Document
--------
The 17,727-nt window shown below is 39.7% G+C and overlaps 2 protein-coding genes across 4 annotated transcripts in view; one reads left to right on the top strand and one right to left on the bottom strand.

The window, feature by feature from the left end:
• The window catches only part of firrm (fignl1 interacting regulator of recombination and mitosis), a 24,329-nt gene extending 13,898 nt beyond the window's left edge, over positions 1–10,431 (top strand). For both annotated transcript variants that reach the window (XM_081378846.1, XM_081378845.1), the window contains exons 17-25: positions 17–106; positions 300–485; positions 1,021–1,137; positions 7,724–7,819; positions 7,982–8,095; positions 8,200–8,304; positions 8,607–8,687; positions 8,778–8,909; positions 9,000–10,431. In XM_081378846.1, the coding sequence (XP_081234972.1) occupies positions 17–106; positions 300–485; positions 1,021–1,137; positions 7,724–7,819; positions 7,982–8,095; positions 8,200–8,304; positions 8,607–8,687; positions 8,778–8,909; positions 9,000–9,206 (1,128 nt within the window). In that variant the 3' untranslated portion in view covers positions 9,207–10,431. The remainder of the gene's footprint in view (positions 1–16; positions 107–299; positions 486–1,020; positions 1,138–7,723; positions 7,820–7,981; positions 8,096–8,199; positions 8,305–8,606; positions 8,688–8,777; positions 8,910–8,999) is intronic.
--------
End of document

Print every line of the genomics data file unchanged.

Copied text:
The 17,727-nt window shown below is 39.7% G+C and overlaps 2 protein-coding genes across 4 annotated transcripts in view; one reads left to right on the top strand and one right to left on the bottom strand.

The window, feature by feature from the left end:
• The window catches only part of firrm (fignl1 interacting regulator of recombination and mitosis), a 24,329-nt gene extending 13,898 nt beyond the window's left edge, over positions 1–10,431 (top strand). For both annotated transcript variants that reach the window (XM_081378846.1, XM_081378845.1), the window contains exons 17-25: positions 17–106; positions 300–485; positions 1,021–1,137; positions 7,724–7,819; positions 7,982–8,095; positions 8,200–8,304; positions 8,607–8,687; positions 8,778–8,909; positions 9,000–10,431. In XM_081378846.1, the coding sequence (XP_081234972.1) occupies positions 17–106; positions 300–485; positions 1,021–1,137; positions 7,724–7,819; positions 7,982–8,095; positions 8,200–8,304; positions 8,607–8,687; positions 8,778–8,909; positions 9,000–9,206 (1,128 nt within the window). In that variant the 3' untranslated portion in view covers positions 9,207–10,431. The remainder of the gene's footprint in view (positions 1–16; positions 107–299; positions 486–1,020; positions 1,138–7,723; positions 7,820–7,981; positions 8,096–8,199; positions 8,305–8,606; positions 8,688–8,777; positions 8,910–8,999) is intronic.